Pipeline backers, New York duel over water quality certificates
- Backers of the Constitution Pipeline say they could have the northeast system online in 2019, but will need the Federal Energy Regulatory Commission to reverse a New York state decision to deny the project a water quality certificate.
- It wouldn't be the first time for such a reversal: Last month, FERC overruled the New York Department of Environmental Conservation's (DEC) decision to deny a water quality certification to the 8-mile Valley Lateral pipeline proposed by Millennium Pipeline. The DEC is appealing FERC's decision.
- In Millennium's case, the pipeline developers argued that New York failed to act on the application in a timely manner and had "waived" its authority on the matter. FERC agreed, and now Constitution Pipeline backers are hoping for a similar outcome.
Constitution Pipeline developers believe they have found a way around New York's permit denial, by arguing to federal officials that the DEC took too long. That worked in Millennium's case, where the state received the application in late 2015 but only denied it this summer. According to FERC, by not acting within a year, the DEC ceded its authority.
According to Reuters, Constitution backers are now making a similar claim. While the Clean Water Act requires a decision from DEC within a year, project developers say they were forced to withdraw and resubmit their application over the course of almost three years.
Williams is developing and would operate Constitution Pipeline, which would be supported by shipments from Cabot Oil & Gas, Piedmont Natural Gas and WGL Holdings. The system would run 124 miles, moving natural gas from Pennsylvania into New York.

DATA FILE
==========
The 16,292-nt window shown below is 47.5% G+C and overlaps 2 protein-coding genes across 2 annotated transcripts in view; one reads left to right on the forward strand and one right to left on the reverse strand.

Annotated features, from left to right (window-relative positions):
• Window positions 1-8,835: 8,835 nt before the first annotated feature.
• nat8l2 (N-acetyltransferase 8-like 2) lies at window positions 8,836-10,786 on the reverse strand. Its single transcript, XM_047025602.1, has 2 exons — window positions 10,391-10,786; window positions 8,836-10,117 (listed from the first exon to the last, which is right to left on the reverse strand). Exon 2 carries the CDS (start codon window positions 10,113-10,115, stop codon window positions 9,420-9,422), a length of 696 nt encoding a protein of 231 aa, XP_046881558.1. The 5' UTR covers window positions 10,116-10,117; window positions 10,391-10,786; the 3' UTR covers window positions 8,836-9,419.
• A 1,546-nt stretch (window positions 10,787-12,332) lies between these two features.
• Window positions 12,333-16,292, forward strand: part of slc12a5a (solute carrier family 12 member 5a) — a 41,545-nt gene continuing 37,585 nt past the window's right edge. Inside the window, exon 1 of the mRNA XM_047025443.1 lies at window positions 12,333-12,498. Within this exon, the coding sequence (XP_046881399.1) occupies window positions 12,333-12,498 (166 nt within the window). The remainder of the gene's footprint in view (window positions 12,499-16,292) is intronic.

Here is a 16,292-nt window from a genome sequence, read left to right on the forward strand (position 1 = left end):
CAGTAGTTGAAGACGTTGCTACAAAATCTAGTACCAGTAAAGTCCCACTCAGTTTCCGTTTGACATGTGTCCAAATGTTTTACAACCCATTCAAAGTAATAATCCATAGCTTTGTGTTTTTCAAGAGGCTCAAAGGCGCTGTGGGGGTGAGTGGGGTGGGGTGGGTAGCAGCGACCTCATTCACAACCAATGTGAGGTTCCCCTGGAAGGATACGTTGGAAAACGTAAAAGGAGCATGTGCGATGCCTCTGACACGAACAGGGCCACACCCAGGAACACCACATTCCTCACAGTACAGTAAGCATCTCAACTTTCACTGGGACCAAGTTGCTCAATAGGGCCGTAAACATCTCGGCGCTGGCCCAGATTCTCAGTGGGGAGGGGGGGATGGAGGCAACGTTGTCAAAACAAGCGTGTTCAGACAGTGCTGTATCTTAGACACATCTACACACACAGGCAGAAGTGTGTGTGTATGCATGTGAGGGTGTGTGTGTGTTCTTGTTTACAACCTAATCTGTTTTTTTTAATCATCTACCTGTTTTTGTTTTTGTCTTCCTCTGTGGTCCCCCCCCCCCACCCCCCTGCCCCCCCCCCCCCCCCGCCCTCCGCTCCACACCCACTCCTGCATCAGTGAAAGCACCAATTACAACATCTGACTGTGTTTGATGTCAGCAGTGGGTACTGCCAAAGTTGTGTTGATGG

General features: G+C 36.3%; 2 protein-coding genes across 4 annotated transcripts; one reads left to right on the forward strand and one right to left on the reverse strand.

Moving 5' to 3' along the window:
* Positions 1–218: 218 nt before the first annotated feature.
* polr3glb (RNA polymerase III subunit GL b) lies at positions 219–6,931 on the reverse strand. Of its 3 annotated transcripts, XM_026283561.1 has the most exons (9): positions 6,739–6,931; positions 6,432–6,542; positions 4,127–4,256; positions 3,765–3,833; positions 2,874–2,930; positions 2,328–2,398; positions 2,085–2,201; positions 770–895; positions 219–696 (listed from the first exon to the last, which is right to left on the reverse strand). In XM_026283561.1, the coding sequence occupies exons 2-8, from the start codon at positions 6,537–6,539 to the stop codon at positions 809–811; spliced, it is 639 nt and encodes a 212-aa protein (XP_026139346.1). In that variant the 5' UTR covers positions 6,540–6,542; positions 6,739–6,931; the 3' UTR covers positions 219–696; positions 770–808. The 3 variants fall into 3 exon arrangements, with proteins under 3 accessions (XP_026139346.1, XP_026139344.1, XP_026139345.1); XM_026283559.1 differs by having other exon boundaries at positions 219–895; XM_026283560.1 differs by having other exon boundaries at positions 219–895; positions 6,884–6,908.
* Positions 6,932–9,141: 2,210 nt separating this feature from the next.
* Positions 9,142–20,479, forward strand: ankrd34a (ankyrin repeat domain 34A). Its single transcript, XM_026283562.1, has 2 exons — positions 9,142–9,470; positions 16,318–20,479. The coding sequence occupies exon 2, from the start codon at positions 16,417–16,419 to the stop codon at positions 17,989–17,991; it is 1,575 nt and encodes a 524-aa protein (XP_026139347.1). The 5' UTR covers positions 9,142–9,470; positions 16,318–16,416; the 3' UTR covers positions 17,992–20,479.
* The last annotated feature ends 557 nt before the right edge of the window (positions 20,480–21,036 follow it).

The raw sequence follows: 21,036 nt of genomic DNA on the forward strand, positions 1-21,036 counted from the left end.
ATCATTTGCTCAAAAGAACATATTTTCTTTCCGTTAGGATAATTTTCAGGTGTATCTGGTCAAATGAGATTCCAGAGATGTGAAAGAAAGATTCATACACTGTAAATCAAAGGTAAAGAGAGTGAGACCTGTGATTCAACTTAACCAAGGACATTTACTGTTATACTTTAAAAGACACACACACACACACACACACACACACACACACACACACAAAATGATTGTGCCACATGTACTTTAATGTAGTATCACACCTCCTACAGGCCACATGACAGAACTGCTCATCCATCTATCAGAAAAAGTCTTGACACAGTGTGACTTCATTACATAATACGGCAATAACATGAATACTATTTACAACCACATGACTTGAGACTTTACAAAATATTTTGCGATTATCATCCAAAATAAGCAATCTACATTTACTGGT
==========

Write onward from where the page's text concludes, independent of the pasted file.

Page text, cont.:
As for the Millennium Pipeline project, FERC's decision last month to overrule New York has set up a conflict between the state and federal agencies. State officials, however, are firing back.
FERC "should not, and cannot, be allowed to undercut the state's ability to protect our water resources by making informed decisions to ensure water quality standards are met," the DEC said in a statement as it filed a formal challenge last week to FERC's decision.
"DEC demands that FERC refrain from authorizing Millennium to commence construction of the project while DEC's appeal is heard. DEC is committed to ensuring the protection of New York's natural resources, and will continue to vigorously defend its right to do so," the agency continued.
A copy of DEC's request for rehearing can be found here. The agency asked FERC to refuse to authorize Millennium to begin construction "to prevent potential irreparable harm to the state's environment, including
potential harm derived from the department's lack of oversight and enforcement authority on the
The short lateral in dispute would connect from Millennium Pipeline to a 680 MW natural gas plant being developed by Competitive Energy Ventures.
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